The world is suffering through a terrible pandemic, the most catastrophic in a century. Apart from the impact the virus has had on public health, the effect on the arts, particularly the performing arts, has been devastating. Museums and performing venues have closed, performances have been canceled, and the very survival of arts organizations has been put at risk.
In this country the model is for limited public funding of the arts. While arts organizations, particularly those that stage performances, cannot survive on ticket revenue alone, neither can they survive for long without ticket revenue.
Impact on the Met
The cost to the Metropolitan Opera of canceling the remainder of its season is estimated by Peter Gelb, its general director, to be in excess of $60 million. Even for an organization with a budget the size of the Met’s, absorbing that loss of revenue jeopardizes its future.
The Met will survive. Its huge donor base, comprised in part of patrons with sizable resources, will keep it alive. It remains to be seen what effect a revenue loss of that magnitude will have on its future productions and artistic vision. Smaller organizations are in even greater peril.
Impact on La Scala
In Europe some arts institutions are so bound up with a country’s identity that failure is unthinkable. They receive substantial state funding, but it remains to be seen whether and to what extent the political will to continue that support survives the pandemic. Milan without La Scala is unimaginable, but the city and the State of Lombardy have been so devastated that the level of public support could be affected.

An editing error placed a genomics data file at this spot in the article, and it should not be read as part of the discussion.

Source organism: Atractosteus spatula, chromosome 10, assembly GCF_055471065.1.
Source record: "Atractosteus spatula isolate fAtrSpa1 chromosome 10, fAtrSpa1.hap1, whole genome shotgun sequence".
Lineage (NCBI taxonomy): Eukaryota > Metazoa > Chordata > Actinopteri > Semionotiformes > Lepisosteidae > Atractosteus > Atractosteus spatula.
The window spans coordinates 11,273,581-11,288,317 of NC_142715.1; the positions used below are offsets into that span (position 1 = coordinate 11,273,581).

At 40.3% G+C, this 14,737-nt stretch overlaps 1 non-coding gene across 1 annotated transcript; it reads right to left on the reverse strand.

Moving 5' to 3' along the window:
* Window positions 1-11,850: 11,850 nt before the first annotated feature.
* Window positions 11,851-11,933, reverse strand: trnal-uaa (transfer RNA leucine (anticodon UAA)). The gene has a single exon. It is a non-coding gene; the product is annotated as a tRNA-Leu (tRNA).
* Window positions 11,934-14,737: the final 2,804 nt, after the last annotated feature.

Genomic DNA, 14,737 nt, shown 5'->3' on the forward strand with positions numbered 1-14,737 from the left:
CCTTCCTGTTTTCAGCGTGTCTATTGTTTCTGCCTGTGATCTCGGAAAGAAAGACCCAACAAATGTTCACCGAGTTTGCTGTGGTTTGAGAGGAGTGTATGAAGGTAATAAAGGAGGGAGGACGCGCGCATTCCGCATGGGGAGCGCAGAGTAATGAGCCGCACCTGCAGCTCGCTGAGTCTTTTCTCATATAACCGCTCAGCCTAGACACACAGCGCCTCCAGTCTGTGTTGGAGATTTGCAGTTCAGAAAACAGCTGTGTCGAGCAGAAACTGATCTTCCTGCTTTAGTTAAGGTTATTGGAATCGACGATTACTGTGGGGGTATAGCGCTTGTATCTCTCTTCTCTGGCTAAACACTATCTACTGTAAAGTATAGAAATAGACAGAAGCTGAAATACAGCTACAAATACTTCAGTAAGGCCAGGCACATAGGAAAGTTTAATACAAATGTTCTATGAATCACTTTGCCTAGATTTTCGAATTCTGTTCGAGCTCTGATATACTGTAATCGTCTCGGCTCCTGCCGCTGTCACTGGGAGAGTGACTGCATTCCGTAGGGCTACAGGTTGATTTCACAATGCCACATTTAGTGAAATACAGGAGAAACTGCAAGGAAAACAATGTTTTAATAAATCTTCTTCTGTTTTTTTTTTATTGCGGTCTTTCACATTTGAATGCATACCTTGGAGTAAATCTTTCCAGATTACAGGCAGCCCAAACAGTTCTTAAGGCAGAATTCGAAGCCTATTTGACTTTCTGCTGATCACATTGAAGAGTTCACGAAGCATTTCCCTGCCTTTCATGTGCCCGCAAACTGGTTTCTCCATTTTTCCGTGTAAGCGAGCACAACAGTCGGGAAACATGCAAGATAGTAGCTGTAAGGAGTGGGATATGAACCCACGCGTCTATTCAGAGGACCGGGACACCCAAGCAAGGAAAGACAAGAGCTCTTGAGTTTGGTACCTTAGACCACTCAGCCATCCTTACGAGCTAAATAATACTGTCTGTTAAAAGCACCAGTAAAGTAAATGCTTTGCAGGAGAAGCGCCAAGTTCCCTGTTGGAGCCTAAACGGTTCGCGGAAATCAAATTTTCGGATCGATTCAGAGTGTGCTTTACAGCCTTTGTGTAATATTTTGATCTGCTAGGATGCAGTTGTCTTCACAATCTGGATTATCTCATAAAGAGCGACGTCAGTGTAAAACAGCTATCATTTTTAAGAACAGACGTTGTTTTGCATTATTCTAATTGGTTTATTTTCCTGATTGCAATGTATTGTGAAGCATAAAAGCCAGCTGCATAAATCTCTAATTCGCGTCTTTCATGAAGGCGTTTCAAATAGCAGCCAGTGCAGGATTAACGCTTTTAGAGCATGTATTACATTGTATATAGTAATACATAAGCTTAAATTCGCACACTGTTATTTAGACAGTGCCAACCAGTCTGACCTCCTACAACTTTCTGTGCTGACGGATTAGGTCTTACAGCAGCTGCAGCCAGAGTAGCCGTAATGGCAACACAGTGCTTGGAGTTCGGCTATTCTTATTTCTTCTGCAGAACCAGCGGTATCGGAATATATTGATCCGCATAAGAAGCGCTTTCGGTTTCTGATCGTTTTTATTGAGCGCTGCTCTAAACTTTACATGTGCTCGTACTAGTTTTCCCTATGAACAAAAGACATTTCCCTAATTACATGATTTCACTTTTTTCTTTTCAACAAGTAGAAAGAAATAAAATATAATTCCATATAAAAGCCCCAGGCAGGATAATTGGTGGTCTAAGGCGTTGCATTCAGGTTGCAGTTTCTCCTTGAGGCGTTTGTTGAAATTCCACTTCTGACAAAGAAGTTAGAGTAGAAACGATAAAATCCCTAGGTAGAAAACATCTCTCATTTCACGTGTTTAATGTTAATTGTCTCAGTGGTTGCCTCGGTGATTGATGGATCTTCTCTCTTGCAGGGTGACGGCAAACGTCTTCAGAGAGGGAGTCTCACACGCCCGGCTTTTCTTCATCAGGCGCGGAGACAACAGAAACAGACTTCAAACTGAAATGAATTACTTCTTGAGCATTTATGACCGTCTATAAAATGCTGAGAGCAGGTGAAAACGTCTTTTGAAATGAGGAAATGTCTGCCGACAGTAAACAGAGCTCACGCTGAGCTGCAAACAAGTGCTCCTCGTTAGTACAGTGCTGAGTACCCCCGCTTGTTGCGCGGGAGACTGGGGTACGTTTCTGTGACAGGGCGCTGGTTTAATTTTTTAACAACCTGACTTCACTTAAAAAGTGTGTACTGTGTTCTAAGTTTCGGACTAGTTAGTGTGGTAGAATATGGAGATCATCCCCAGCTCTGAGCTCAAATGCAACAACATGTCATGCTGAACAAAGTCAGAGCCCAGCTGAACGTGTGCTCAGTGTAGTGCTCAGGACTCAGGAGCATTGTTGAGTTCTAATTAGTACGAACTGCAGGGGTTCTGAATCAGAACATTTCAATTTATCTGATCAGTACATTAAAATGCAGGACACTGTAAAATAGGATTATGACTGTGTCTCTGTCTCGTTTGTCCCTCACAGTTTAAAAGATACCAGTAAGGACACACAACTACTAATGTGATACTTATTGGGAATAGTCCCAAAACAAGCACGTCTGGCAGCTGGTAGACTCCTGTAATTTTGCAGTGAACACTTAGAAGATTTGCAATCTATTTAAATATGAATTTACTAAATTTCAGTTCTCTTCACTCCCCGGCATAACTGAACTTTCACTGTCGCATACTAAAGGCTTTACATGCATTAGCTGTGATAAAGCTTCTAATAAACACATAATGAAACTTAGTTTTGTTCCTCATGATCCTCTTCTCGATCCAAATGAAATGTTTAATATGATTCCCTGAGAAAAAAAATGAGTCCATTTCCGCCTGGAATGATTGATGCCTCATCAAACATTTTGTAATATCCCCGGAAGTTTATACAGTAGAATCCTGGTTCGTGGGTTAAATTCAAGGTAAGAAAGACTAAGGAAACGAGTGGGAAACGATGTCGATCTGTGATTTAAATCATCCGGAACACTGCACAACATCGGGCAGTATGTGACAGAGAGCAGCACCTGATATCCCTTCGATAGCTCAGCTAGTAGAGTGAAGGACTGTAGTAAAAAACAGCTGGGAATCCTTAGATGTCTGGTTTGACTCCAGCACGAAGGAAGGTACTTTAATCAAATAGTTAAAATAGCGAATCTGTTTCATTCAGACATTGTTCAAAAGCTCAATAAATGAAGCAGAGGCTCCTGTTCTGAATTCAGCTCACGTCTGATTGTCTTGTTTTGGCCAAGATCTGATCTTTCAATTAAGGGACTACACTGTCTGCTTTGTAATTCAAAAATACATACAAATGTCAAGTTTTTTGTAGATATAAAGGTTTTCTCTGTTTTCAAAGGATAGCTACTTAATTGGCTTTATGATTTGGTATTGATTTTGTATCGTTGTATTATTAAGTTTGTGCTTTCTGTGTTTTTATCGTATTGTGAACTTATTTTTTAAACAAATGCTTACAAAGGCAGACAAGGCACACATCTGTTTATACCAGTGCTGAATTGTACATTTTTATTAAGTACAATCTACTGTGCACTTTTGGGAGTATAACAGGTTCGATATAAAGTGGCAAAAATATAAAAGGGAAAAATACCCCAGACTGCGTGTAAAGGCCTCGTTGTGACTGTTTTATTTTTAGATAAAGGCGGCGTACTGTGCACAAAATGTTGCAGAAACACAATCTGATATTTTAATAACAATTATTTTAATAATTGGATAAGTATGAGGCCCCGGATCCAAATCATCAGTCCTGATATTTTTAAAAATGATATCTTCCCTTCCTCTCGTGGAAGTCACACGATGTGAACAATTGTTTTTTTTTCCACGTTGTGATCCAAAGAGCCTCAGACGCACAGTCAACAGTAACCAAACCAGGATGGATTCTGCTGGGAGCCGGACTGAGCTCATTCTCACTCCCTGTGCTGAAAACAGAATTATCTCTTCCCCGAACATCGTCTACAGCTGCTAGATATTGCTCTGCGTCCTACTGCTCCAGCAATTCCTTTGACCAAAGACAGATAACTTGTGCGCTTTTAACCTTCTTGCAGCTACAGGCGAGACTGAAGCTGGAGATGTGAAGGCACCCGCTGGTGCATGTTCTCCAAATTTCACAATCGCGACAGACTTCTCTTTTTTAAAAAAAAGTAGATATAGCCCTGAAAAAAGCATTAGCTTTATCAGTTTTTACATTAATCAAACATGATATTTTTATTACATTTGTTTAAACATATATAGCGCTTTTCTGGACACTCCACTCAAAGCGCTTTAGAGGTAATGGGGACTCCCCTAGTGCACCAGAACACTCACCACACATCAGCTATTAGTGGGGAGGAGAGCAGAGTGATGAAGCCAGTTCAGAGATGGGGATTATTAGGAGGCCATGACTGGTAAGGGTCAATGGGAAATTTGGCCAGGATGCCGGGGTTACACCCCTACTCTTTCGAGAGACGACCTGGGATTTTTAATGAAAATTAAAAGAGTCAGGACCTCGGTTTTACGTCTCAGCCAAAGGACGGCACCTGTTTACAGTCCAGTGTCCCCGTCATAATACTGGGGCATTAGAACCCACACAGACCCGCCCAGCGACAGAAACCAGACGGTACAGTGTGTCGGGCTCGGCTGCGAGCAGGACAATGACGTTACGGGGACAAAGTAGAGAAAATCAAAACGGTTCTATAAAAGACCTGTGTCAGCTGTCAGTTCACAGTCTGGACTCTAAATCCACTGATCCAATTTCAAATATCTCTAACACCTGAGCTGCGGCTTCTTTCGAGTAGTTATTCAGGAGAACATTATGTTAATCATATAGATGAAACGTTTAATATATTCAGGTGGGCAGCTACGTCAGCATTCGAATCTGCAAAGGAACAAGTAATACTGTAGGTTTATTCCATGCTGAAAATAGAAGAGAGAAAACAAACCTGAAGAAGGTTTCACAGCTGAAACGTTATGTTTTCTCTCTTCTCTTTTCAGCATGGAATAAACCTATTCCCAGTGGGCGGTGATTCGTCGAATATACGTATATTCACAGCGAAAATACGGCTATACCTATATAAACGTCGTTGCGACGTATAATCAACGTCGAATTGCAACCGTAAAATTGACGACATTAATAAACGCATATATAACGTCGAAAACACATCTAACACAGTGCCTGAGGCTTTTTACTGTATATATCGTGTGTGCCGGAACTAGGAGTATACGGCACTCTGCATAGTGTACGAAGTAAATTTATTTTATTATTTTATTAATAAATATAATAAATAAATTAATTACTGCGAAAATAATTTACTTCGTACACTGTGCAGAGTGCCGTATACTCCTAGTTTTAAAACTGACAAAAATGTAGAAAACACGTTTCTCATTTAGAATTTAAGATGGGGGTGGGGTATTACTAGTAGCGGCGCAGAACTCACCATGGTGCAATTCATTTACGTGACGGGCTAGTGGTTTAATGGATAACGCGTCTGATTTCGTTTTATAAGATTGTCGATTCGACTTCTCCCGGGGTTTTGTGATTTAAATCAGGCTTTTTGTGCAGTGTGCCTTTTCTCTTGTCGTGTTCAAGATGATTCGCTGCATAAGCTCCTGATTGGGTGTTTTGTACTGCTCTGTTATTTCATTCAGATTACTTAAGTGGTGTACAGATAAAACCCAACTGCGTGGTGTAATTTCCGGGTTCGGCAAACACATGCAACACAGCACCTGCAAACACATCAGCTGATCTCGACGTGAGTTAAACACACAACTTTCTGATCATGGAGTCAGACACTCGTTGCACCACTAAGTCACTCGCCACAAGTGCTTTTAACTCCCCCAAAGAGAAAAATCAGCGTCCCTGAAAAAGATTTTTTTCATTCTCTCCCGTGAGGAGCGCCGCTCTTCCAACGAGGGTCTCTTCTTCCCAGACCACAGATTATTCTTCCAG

The problem of public funding
In this country, the arts are an uneasy marriage of culture and commerce. There are those in Congress who believe that arts organizations warrant no public funding. They are playthings of the rich, and if private funding cannot sustain them, so be it. That view, of course, is at best short-sighted, since our lives are immeasurably enriched by the culture brought to us by the arts.
The way forward?
The pandemic may force us to reconsider the value of the arts to us and to rethink the model for arts funding. Perhaps smaller, locally-based organizations represent the future. That may foreclose live performances by highly compensated, well-known artists for many smaller venues.
It is possible that a blend of live and broadcast performance on the model of the Metropolitan Opera in HD will be the way to go in the future. Consolidation or joint funding ventures may be another model. Arts organizations in this country must innovate to survive.